A quick guide to guitar tuners

The most obvious thing to strike you when you start looking for a guitar tuner is that there are just so many to choose from, and covering a huge price range. For a novice, or even someone who hasn't bought a tuner for a long time, this can be quite daunting. So let's give an quick overview to help you.

The most important point is that you want a tuner that will allow you to tune your instrument quickly, precisely and at a price that suits your budget. To achieve this, we need to address several issues.


If you don't know what a cent is, you have most likely heard it mentioned, or seen it mentioned in specifications. Simply, a cent is one hundredth of a semitone (i.e., 1%). A semitone corresponds to one fret on a guitar fingerboard. It is more convenient to talk in cents when talking about fine tuning, rather than semitones: 2 cents sharp is much easier than saying 0.02 semitones sharp!

Often people will tell you that "a few cents" is close enough. For some uses, this is true, but when playing chords the difference between 1 or 2 cents and 0.1 or 0.2 cents is quite audible. It doesn't necessarily sound more "in tune", but it does sound warmer, sweeter and your instrument starts to sing. We believe that it is important that tuning should always be done to less than 1 cent, preferably less than half a cent. We call this "sub-cent tuning".

"We believe that it is important that tuning should always be done to less than 1 cent, preferably less than half a cent. We call this sub-cent tuning"

Reference frequency (A440)

The reference frequency is the frequency around which all other notes are based. Conventionally, this is an A at a frequency of exactly 440Hz. However, it is not uncommon for small deviations to this to be used, such as 442Hz or 444Hz. Many tuners will allow you to change this over a small range. If in doubt, it is best to leave this on the default 440Hz setting.

Note that it you want to be in tune with something that can't be easily tuned such as a piano, you need to be able to adjust the reference frequency of your tuner to match the other instrument. To make this easier, many tuners include a "learn" mode where it will adjust the reference pitch to match what you play into it.


Accuracy is a word that is often misused in tuner brochures and specifications. To achieve sub-cent tuning, three factors need to work in harmony: accuracy, resolution and the display indicator.

Correctly, accuracy is how close the built-in tuner reference frequency is to its nominal value. Is the 440Hz reference frequency actually 440.01Hz or 439.99Hz? This matters because if this isn't correct, you will still be able to tune your own instrument accurately but you will not be perfectly in tune with another instrument tuned with another tuner.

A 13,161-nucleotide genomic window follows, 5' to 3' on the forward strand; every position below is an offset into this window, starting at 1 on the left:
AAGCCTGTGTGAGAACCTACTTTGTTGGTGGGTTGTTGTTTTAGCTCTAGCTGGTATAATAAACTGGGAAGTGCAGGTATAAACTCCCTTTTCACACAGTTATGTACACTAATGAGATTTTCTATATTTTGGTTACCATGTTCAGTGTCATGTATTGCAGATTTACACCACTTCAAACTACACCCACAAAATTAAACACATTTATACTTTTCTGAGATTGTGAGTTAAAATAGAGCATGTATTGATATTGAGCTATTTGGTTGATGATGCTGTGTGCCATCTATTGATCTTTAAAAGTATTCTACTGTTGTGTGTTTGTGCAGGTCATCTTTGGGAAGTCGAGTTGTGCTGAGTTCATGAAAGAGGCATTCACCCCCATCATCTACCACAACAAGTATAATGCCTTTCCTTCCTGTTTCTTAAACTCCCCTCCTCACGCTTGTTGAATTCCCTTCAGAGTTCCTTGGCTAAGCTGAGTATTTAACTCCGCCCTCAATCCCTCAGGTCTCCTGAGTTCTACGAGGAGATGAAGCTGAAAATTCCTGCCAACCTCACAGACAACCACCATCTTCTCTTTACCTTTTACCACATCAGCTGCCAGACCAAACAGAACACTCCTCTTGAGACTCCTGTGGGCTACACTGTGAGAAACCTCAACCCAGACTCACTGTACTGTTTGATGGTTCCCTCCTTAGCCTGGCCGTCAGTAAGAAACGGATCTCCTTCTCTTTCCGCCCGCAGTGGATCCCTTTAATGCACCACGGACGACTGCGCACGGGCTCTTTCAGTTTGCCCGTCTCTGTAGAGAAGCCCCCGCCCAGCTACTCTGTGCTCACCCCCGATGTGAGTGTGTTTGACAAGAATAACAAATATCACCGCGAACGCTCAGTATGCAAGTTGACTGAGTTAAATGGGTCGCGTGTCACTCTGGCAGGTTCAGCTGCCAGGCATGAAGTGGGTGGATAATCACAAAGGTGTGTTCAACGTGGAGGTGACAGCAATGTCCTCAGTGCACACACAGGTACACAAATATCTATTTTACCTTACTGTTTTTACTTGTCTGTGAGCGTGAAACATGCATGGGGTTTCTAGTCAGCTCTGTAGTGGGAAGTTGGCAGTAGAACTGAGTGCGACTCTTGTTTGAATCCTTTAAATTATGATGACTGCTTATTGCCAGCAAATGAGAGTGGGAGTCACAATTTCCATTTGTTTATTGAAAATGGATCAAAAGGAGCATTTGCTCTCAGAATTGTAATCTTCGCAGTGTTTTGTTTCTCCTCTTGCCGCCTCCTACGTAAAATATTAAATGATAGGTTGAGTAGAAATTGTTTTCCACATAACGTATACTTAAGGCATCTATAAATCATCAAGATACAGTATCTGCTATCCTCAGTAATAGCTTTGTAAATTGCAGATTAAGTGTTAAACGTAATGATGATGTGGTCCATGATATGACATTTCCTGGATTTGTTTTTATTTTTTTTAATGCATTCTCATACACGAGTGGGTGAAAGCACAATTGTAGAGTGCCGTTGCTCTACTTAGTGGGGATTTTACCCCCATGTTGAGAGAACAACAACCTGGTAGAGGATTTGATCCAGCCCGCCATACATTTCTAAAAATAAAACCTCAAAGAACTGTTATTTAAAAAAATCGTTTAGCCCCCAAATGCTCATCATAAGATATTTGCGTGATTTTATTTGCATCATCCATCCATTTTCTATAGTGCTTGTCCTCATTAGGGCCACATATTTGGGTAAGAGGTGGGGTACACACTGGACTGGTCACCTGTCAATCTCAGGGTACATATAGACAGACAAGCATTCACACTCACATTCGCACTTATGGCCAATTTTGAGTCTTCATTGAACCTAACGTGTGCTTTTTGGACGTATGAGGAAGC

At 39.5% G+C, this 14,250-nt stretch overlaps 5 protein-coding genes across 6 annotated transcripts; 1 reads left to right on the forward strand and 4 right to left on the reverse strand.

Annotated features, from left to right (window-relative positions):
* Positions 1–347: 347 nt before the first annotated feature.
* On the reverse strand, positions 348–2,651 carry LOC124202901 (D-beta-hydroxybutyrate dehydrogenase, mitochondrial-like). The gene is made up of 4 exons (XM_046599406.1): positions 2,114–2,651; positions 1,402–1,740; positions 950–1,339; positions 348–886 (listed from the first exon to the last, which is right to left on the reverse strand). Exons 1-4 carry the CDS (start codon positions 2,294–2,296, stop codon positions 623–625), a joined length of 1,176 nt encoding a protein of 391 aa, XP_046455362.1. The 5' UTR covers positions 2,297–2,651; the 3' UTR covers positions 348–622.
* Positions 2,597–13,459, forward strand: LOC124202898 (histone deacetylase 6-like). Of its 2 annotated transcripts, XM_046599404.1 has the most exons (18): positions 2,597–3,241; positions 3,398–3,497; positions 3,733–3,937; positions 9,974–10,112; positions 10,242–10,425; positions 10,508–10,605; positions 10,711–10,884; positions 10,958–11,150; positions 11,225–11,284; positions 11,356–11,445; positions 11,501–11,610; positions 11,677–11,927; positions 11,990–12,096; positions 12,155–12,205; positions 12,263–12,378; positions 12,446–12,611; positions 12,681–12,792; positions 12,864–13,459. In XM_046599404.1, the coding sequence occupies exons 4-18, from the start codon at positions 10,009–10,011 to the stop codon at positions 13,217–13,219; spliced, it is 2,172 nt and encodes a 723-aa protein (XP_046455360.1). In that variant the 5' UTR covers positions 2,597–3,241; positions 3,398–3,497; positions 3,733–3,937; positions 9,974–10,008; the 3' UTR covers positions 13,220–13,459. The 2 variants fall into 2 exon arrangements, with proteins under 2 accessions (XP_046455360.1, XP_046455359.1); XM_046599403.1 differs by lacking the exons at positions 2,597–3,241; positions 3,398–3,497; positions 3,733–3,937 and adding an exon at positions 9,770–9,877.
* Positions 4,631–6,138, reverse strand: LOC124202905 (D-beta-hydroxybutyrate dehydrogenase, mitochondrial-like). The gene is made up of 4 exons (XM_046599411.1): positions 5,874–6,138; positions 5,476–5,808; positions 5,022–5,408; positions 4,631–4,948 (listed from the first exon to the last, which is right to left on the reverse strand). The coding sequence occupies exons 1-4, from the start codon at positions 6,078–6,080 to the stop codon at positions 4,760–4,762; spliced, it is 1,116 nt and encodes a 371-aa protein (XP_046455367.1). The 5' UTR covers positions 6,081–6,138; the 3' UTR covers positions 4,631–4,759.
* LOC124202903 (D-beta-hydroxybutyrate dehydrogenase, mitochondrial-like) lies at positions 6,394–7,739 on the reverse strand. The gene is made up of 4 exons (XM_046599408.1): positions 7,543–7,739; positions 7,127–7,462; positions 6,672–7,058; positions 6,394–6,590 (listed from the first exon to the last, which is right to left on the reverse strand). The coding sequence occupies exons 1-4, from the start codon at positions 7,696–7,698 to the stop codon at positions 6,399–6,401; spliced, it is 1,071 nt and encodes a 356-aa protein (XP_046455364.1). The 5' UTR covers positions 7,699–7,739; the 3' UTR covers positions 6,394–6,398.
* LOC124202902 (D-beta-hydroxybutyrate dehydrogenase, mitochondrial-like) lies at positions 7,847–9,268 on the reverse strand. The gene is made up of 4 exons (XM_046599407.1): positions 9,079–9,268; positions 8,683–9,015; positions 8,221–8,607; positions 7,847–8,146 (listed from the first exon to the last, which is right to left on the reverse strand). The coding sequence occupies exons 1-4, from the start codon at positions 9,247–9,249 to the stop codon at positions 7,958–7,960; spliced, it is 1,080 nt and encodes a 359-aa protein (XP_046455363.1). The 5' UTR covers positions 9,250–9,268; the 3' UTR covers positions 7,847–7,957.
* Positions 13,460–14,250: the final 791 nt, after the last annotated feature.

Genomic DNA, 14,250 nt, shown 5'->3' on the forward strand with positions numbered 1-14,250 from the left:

Resolution is how fine the measurable steps are. For example, if a tuner is perfectly accurate but can only measure in 2 cent steps, when you are somewhere between +2 and -2 cents you will have no idea where you are— the "in tune" indication may be shown, but you could still be 1 or more cents out of tune. This highlights the importance of resolution working together with accuracy. Accuracy must be close enough to the true reference frequency, and the resolution must be fine enough to measure precisely.

Display indicator

For you to tune accurately, it is essential that you can actually see the fine resolution of the tuner so that you can act on it (i.e., stop tuning when "in tune").Many cheap tuners use LCD segment displays to simulate moving needles, or other flat/sharp indicators. The biggest problem with this is that the inherent resolution of the display is very low — there are only a limited number of "needle positions" that can be shown, so even if the tuner is very accurate, and internally very precise, this can't be shown to you!

A good tuner needs a good way to display when something is in tune

All sonuus tuners have highly accurate internal clocks, include our proprietary high-resolution frequency measurement algorithms, and use various ways to display the tuning information so that none of this accuracy and precision is lost. This ensures you can tune accurately, precisely and quickly.